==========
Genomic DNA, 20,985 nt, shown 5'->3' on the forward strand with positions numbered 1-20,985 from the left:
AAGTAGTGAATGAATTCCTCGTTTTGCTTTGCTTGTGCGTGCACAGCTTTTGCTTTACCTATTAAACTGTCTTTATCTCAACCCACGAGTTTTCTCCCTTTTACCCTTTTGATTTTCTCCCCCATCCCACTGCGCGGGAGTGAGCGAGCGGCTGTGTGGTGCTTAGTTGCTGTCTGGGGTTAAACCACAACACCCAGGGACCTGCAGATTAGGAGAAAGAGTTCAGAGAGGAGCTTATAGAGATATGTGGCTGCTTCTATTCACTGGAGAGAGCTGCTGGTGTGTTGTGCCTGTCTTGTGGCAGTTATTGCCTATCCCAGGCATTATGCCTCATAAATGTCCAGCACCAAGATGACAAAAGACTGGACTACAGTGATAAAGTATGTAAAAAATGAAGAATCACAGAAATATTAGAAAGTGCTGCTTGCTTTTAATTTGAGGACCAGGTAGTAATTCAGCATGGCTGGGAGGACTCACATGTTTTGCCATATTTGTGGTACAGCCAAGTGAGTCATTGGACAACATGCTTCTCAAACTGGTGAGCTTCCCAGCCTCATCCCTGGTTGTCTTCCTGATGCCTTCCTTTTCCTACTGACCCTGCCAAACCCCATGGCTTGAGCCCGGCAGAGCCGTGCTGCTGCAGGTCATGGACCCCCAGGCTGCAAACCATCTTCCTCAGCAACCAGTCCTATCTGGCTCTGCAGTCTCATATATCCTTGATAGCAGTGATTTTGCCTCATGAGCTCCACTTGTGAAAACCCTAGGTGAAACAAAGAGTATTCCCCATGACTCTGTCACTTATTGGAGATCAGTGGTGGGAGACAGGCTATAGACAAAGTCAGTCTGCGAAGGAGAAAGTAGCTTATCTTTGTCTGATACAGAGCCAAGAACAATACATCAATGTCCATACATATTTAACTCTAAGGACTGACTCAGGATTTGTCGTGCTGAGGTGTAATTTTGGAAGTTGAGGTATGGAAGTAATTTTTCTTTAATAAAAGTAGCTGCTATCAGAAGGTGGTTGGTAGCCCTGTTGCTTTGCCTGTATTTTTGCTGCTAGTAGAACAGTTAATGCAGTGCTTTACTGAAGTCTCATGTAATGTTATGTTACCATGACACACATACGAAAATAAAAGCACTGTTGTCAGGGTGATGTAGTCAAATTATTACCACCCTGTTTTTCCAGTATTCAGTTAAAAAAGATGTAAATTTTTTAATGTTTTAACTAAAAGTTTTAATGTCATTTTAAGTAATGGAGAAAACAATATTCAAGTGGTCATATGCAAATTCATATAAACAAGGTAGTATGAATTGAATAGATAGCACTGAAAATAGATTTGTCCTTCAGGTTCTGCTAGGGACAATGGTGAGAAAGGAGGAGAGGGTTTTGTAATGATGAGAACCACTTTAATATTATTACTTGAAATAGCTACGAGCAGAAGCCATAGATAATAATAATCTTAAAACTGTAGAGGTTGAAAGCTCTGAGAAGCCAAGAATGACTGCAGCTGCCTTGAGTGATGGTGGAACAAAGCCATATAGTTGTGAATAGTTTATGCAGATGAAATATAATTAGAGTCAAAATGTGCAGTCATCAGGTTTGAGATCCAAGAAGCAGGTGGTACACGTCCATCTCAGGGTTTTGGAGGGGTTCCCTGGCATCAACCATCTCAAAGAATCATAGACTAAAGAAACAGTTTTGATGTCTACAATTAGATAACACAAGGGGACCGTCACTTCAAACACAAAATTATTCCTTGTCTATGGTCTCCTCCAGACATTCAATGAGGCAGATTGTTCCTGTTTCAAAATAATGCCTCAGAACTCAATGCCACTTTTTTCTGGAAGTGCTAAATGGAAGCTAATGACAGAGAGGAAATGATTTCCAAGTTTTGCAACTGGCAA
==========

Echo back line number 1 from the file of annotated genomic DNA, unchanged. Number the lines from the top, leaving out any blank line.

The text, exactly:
Genomic DNA, 20,985 nt, shown 5'->3' on the forward strand with positions numbered 1-20,985 from the left: